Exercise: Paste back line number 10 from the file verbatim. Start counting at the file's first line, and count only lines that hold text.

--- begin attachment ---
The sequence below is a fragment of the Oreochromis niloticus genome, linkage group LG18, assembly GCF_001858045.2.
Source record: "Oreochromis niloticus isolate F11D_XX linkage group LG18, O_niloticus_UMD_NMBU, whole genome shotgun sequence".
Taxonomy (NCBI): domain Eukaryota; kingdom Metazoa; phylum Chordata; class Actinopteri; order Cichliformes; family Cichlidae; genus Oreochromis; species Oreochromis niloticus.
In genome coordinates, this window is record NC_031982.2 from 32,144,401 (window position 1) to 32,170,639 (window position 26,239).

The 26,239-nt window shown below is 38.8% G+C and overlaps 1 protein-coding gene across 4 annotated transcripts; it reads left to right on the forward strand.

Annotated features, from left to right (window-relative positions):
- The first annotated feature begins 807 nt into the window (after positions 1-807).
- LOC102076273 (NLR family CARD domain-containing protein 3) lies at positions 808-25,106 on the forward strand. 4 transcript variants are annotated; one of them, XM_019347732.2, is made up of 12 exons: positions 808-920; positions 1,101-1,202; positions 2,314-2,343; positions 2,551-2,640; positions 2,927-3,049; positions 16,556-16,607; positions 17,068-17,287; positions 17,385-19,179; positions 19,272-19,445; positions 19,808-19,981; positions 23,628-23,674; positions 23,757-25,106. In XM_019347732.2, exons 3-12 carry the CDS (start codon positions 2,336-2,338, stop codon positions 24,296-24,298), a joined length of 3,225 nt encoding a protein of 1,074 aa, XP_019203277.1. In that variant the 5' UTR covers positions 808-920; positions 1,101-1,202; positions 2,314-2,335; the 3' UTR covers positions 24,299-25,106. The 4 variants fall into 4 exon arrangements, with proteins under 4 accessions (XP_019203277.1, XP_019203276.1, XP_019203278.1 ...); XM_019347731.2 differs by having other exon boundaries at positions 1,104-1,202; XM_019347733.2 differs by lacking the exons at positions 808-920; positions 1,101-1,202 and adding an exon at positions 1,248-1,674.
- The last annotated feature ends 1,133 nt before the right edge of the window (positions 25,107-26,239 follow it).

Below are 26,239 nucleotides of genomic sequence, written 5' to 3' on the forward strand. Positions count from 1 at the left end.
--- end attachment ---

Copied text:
Below are 26,239 nucleotides of genomic sequence, written 5' to 3' on the forward strand. Positions count from 1 at the left end.